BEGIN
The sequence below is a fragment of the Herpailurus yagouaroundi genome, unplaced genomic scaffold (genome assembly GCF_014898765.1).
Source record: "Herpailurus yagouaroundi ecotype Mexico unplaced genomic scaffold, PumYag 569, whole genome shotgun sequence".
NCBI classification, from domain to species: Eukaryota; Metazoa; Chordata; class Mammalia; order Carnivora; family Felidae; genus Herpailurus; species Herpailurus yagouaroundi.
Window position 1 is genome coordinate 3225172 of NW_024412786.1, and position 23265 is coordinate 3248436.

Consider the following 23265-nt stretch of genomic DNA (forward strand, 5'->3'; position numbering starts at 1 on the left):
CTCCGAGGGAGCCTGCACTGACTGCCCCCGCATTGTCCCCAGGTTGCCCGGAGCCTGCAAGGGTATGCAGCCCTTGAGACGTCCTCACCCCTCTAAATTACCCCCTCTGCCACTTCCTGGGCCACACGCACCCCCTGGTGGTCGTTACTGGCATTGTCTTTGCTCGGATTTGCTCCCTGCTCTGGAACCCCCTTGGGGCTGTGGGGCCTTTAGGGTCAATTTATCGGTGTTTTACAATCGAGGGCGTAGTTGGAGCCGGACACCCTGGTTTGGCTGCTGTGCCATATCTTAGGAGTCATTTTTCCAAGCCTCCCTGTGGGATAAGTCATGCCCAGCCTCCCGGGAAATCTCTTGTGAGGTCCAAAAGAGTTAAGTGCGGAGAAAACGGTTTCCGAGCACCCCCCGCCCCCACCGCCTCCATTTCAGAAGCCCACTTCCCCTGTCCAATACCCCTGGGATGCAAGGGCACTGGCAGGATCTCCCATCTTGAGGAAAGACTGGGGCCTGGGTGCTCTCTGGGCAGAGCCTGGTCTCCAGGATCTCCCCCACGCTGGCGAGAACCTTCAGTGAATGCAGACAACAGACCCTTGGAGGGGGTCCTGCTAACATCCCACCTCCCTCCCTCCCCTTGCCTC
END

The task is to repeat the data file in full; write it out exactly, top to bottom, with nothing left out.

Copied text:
The sequence below is a fragment of the Herpailurus yagouaroundi genome, unplaced genomic scaffold (genome assembly GCF_014898765.1).
Source record: "Herpailurus yagouaroundi ecotype Mexico unplaced genomic scaffold, PumYag 569, whole genome shotgun sequence".
NCBI classification, from domain to species: Eukaryota; Metazoa; Chordata; class Mammalia; order Carnivora; family Felidae; genus Herpailurus; species Herpailurus yagouaroundi.
Window position 1 is genome coordinate 3225172 of NW_024412786.1, and position 23265 is coordinate 3248436.

Consider the following 23265-nt stretch of genomic DNA (forward strand, 5'->3'; position numbering starts at 1 on the left):
CTCCGAGGGAGCCTGCACTGACTGCCCCCGCATTGTCCCCAGGTTGCCCGGAGCCTGCAAGGGTATGCAGCCCTTGAGACGTCCTCACCCCTCTAAATTACCCCCTCTGCCACTTCCTGGGCCACACGCACCCCCTGGTGGTCGTTACTGGCATTGTCTTTGCTCGGATTTGCTCCCTGCTCTGGAACCCCCTTGGGGCTGTGGGGCCTTTAGGGTCAATTTATCGGTGTTTTACAATCGAGGGCGTAGTTGGAGCCGGACACCCTGGTTTGGCTGCTGTGCCATATCTTAGGAGTCATTTTTCCAAGCCTCCCTGTGGGATAAGTCATGCCCAGCCTCCCGGGAAATCTCTTGTGAGGTCCAAAAGAGTTAAGTGCGGAGAAAACGGTTTCCGAGCACCCCCCGCCCCCACCGCCTCCATTTCAGAAGCCCACTTCCCCTGTCCAATACCCCTGGGATGCAAGGGCACTGGCAGGATCTCCCATCTTGAGGAAAGACTGGGGCCTGGGTGCTCTCTGGGCAGAGCCTGGTCTCCAGGATCTCCCCCACGCTGGCGAGAACCTTCAGTGAATGCAGACAACAGACCCTTGGAGGGGGTCCTGCTAACATCCCACCTCCCTCCCTCCCCTTGCCTC